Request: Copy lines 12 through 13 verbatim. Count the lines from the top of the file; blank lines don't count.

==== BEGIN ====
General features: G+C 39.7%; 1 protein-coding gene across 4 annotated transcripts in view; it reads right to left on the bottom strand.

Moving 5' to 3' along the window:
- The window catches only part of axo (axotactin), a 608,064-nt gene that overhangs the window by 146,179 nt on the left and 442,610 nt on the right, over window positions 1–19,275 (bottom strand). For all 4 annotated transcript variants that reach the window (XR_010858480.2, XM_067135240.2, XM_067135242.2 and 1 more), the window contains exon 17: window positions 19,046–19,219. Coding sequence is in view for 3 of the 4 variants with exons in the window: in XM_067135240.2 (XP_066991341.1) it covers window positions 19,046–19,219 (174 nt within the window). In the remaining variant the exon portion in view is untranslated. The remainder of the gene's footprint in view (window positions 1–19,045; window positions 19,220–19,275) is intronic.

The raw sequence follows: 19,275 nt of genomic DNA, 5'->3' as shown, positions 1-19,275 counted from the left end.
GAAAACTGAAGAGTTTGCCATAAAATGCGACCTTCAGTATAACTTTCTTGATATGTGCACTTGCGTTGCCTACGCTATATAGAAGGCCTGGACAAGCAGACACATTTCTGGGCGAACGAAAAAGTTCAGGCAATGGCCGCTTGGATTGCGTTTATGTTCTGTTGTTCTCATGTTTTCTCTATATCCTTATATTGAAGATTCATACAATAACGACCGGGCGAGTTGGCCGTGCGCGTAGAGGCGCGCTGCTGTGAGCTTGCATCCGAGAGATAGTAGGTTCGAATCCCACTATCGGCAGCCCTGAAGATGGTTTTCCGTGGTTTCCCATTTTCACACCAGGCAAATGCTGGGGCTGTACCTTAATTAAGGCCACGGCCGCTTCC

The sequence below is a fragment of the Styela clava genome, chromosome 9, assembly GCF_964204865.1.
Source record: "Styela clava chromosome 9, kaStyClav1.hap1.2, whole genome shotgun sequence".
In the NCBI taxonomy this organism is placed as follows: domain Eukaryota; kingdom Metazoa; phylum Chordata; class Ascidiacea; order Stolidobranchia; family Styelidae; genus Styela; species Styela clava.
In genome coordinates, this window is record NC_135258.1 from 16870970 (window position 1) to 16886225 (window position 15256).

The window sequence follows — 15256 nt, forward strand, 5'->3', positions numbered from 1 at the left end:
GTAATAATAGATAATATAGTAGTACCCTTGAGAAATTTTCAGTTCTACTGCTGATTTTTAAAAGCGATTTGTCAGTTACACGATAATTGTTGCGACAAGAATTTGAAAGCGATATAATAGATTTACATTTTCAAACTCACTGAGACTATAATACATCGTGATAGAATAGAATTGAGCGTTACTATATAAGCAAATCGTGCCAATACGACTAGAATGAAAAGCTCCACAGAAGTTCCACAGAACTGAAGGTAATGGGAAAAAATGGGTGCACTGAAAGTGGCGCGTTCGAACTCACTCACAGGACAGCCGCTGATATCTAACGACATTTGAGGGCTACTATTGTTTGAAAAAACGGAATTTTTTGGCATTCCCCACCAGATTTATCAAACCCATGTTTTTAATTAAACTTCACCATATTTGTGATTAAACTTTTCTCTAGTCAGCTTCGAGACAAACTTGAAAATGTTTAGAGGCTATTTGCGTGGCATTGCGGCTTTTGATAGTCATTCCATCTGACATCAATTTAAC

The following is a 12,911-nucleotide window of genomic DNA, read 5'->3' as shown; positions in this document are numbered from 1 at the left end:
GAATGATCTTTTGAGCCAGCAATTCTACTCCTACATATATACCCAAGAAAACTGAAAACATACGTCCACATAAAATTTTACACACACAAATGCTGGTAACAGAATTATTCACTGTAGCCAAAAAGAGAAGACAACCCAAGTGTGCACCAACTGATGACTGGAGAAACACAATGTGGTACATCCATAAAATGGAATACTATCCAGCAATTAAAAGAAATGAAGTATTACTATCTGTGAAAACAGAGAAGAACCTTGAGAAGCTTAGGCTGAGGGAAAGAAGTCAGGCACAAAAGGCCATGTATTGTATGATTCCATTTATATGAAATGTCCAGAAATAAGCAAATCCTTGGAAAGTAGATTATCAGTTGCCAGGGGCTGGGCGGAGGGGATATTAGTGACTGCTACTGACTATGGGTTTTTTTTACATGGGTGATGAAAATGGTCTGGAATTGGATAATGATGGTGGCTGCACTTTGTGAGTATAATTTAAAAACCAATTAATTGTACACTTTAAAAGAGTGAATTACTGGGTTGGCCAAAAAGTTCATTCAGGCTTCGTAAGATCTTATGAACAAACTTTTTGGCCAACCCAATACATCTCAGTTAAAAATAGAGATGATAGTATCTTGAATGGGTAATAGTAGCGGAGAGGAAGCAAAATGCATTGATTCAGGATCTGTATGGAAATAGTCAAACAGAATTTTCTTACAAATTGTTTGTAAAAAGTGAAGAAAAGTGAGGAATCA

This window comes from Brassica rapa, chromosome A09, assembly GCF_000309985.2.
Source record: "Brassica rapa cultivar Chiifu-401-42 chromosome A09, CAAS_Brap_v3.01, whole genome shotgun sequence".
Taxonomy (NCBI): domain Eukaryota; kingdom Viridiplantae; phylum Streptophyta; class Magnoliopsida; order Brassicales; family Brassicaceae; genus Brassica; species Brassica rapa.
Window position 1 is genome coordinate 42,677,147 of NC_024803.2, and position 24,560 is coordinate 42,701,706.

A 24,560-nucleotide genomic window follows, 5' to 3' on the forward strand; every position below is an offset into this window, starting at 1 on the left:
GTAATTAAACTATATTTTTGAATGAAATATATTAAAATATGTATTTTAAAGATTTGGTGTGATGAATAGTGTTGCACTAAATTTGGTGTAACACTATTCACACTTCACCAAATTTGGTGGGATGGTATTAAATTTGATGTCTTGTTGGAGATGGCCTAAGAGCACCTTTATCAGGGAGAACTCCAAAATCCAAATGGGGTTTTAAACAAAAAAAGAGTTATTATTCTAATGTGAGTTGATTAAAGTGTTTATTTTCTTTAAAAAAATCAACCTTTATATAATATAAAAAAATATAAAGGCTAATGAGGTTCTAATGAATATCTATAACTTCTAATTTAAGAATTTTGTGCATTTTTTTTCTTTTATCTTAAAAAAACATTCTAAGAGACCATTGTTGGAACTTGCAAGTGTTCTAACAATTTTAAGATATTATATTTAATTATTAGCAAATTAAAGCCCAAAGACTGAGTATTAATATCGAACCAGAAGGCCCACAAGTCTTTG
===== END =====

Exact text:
The following is a 12,911-nucleotide window of genomic DNA, read 5'->3' as shown; positions in this document are numbered from 1 at the left end:
GAATGATCTTTTGAGCCAGCAATTCTACTCCTACATATATACCCAAGAAAACTGAAAACATACGTCCACATAAAATTTTACACACACAAATGCTGGTAACAGAATTATTCACTGTAGCCAAAAAGAGAAGACAACCCAAGTGTGCACCAACTGATGACTGGAGAAACACAATGTGGTACATCCATAAAATGGAATACTATCCAGCAATTAAAAGAAATGAAGTATTACTATCTGTGAAAACAGAGAAGAACCTTGAGAAGCTTAGGCTGAGGGAAAGAAGTCAGGCACAAAAGGCCATGTATTGTATGATTCCATTTATATGAAATGTCCAGAAATAAGCAAATCCTTGGAAAGTAGATTATCAGTTGCCAGGGGCTGGGCGGAGGGGATATTAGTGACTGCTACTGACTATGGGTTTTTTTTACATGGGTGATGAAAATGGTCTGGAATTGGATAATGATGGTGGCTGCACTTTGTGAGTATAATTTAAAAACCAATTAATTGTACACTTTAAAAGAGTGAATTACTGGGTTGGCCAAAAAGTTCATTCAGGCTTCGTAAGATCTTATGAACAAACTTTTTGGCCAACCCAATACATCTCAGTTAAAAATAGAGATGATAGTATCTTGAATGGGTAATAGTAGCGGAGAGGAAGCAAAATGCATTGATTCAGGATCTGTATGGAAATAGTCAAACAGAATTTTCTTACAAATTGTTTGTAAAAAGTGAAGAAAAGTGAGGAATCA